Freshman swimmer Ian Silverman knows how to navigate the rough waters of life, both in and out of the pool.
Born with cerebral palsy, Silverman has faced his share of challenges early on in life. Cerebral palsy is a disorder that affects the brain’s cerebrum, the area of the brain that controls the body’s movement. The disorder varies in its severity but commonly results in decreased motor function in various parts of the body, as well as a loss of sensation, balance and muscle coordination.
“I don’t really view it as a disability at this point, mainly because I’ve just lived with it my whole life,” Silverman said. “I’ve just found ways to live around it.”
Silverman began his aquatic career at the age of 6. By the age of 8, he began to take his passion for swimming seriously and joined a local year-round team called the North Baltimore Aquatic Club, the program that produced famous Olympic gold medalist Michael Phelps.
“Ian broke Michael Phelps’ Maryland age group record in the 50[-meter] freestyle when he was 10 years old,” Ian’s mother, Dawn Silverman, said. “What most people didn’t know is that when Ian was out of the pool, he wore braces on his legs. One set for day and a different set for night.”
Silverman, a native of Baltimore, Maryland, came to USC this fall in pursuit of higher education and to train with his teammates on the USC men’s swimming team.
Silverman was also recently nominated for the Paralympics August Athlete of the month in the Best Youngster category. Among five other established nominees, Silverman was the only one from the United States. Silverman said he was grateful to be nominated for the award.
“It’s definitely an honor [to receive this nomination],” Silverman said. “The other athletes, I know personally and they are great competitors. To be categorized with them is definitely a special feeling.”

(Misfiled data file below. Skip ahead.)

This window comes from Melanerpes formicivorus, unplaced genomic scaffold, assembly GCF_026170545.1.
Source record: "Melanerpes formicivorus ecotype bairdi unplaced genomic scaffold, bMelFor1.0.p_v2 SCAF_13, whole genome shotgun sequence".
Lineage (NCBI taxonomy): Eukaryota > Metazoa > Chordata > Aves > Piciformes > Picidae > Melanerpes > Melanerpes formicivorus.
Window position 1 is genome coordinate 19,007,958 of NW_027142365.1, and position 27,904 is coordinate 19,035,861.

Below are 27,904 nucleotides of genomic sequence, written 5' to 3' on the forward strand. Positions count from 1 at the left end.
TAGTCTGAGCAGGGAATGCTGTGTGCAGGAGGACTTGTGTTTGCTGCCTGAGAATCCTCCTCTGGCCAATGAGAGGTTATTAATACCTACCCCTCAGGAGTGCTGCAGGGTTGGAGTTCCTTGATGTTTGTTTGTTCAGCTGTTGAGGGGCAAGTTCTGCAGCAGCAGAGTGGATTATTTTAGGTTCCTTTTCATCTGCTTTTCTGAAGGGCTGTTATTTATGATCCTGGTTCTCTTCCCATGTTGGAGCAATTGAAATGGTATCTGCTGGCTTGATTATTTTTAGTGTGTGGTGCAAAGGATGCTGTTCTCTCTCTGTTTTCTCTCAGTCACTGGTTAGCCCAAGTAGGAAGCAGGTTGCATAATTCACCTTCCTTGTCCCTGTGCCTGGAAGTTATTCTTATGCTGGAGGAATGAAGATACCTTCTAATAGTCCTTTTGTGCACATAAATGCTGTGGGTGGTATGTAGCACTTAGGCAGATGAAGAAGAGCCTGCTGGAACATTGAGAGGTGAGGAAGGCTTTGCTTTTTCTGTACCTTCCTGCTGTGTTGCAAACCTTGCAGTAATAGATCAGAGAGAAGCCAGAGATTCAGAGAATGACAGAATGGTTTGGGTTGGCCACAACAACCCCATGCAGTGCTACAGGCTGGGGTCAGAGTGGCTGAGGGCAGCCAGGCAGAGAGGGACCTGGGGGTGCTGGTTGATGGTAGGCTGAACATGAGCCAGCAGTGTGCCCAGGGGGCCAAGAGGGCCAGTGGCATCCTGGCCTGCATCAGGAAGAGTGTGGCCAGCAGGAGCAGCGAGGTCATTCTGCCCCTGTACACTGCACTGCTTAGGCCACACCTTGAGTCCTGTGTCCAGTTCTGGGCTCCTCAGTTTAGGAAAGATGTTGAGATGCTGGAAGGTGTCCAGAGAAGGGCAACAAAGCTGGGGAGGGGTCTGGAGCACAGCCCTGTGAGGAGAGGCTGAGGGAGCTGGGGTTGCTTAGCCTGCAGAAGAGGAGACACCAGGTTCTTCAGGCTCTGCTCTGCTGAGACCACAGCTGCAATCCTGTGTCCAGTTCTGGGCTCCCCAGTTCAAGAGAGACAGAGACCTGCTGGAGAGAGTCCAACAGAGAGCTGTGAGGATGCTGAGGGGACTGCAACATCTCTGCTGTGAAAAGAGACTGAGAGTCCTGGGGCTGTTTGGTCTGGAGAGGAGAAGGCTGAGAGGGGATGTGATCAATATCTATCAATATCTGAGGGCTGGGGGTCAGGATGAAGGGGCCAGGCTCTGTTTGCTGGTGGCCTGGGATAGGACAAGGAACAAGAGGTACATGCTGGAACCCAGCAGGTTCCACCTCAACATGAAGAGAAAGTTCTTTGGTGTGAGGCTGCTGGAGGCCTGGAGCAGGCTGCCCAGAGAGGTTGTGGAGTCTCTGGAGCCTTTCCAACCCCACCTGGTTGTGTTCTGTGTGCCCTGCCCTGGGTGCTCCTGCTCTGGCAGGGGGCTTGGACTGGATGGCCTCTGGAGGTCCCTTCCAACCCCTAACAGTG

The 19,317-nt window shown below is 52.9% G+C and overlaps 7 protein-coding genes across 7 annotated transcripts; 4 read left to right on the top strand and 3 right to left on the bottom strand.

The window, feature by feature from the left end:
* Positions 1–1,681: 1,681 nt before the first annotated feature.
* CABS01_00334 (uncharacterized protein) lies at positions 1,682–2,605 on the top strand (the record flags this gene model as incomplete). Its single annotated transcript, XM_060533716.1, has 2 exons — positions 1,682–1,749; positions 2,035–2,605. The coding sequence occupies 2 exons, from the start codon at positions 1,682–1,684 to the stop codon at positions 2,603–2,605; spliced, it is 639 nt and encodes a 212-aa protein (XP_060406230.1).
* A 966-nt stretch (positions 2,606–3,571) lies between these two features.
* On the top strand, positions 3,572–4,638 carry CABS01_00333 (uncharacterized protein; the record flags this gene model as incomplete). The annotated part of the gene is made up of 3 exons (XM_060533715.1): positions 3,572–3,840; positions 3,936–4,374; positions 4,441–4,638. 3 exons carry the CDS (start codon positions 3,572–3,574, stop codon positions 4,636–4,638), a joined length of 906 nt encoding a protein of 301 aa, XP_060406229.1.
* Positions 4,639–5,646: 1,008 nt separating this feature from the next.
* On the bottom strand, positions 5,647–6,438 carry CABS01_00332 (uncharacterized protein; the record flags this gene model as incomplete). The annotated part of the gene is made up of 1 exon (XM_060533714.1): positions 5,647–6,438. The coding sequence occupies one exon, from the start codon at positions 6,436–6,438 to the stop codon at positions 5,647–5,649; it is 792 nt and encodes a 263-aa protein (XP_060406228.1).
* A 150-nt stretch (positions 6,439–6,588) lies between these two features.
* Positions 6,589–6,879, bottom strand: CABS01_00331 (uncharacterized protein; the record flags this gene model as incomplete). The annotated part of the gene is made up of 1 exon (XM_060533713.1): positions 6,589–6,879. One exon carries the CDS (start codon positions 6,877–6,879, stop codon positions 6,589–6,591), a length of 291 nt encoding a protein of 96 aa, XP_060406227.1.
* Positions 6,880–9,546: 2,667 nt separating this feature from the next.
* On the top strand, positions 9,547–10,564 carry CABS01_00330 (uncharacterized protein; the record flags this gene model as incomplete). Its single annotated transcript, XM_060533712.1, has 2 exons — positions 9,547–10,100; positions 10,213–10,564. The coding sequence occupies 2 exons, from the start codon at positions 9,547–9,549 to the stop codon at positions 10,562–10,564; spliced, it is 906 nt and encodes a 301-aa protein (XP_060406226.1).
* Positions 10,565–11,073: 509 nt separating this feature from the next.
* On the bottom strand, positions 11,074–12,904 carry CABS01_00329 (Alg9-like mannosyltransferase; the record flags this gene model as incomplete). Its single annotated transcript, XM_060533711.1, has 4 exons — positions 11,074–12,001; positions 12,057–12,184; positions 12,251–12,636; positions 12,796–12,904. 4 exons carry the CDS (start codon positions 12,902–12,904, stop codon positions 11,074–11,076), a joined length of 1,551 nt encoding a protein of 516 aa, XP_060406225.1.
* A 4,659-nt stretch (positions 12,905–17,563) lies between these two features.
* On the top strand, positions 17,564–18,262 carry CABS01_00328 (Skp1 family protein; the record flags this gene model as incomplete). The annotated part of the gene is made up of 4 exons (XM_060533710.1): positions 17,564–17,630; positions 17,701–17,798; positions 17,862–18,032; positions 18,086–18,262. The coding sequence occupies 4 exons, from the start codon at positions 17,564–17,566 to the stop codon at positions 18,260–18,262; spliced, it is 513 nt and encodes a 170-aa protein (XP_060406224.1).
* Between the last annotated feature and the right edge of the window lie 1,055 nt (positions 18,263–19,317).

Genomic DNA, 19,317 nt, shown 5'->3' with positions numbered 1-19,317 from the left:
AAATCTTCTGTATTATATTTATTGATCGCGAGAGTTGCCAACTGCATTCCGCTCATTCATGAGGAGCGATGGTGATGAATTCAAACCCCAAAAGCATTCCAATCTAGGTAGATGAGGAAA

Dawn Silverman said that Ian’s past coaches and mentors have fostered his can-do attitude.
“Ian is fortunate that his physicians, surgeons, teachers and coaches at North Baltimore Aquatic always focused on what Ian could do, and never his limitations,” she said. “One of the best coaches in the world, Dave Salo [head coach of USC men’s swimming], has invested in him. Ian’s in a great place to springboard into even more success in Rio and a tremendous life after swimming as a USC alum. A Trojan for life.”
Despite his condition, Silverman said he never stopped his journey to achieve his dreams and aspirations.
In 2012, Silverman went to the London Paralympics where he earned the gold medal in the 400-meter freestyle. He considers that moment one of his greatest accomplishments.
Additionally, Silverman has achieved the Paralympic world records in the 400-meter, 800-meter and 1500-meter freestyle and set Paralympic American records in the 200-meter freestyle and the 50-meter butterfly, among others.
“Ian has demonstrated much humility and humbleness amidst his accomplishments in the Paralympics and he has taken a leadership role among his peers on the Paralympic team,” said Henry Silverman, Ian’s father. “He has also become an inspiration to others in the disability community, as he has been an example of what individuals with disabilities can accomplish.”
Silverman said his parents are his biggest inspiration.
“They sacrificed so much for me,” he said. “Just driving me to the pool, there and back and then especially taking me to special doctors, specialists and surgeons and literally doing whatever they can do to make it easier on me. I mean it was incredible the lengths they went through.”
Silverman’s desire for high achievement is not limited to the swimming pool. Though he has not yet officially declared a major, Silverman hopes to transfer into the Marshall School of Business and also study cinematic arts, channeling his avid love for film.
”Ian has been a friend of me and my family for many, many years,” said William Cosgarea, Ian’s friend and teammate at the North Baltimore Aquatic Club. “In that time, I’ve gotten to know him as an excellent student, determined teammate, and amazing friend. Ian is a brother to me, and I look forward to seeing the great things he does as a USC Trojan.”
Silverman knew he wanted to attend USC after a campus visit and meeting with the USC head swimming coach Dave Salo.
“When I took a trip out here and visited I knew immediately this is where I wanted to be. From the swim team to the coaching staff to the school itself, it had everything I wanted and I just felt at home,” Silverman said.
After he graduates from USC in 2018, Silverman has his sights on the Tokyo Paralympic competition.